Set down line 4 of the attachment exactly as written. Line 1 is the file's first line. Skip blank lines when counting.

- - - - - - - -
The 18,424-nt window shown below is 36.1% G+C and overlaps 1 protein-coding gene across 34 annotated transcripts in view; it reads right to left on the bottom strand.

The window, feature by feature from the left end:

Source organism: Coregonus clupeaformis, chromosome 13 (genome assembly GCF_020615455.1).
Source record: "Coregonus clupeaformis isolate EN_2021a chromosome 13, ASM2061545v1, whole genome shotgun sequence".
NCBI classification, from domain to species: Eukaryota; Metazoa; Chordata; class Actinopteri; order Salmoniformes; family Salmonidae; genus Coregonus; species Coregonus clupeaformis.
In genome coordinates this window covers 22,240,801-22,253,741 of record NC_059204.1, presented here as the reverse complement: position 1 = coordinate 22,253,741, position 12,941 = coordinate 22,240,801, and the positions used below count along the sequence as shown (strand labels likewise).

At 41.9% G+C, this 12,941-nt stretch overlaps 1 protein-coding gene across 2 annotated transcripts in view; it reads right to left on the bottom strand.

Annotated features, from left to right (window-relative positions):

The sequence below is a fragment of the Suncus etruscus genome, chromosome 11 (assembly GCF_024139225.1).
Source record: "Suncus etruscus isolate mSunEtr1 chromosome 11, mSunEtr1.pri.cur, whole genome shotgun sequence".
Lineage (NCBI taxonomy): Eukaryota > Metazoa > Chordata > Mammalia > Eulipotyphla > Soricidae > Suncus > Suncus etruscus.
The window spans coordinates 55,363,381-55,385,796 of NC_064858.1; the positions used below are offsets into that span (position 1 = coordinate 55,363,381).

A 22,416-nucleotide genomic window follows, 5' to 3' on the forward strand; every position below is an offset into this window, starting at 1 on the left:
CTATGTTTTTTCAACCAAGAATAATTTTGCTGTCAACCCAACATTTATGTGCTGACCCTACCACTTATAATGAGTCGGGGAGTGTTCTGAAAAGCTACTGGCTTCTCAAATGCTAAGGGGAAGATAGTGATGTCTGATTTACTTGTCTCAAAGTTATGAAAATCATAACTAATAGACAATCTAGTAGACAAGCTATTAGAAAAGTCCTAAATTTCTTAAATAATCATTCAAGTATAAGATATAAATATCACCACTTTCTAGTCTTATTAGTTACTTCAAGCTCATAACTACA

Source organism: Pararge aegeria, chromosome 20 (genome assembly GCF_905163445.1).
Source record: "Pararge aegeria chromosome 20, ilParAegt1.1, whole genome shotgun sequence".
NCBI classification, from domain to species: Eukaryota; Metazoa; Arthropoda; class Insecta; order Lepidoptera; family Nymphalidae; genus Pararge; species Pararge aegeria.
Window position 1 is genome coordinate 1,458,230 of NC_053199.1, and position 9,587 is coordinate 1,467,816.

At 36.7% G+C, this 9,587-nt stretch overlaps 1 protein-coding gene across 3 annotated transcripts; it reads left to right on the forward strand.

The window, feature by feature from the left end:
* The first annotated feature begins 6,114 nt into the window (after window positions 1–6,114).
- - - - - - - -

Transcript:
Source record: "Coregonus clupeaformis isolate EN_2021a chromosome 13, ASM2061545v1, whole genome shotgun sequence".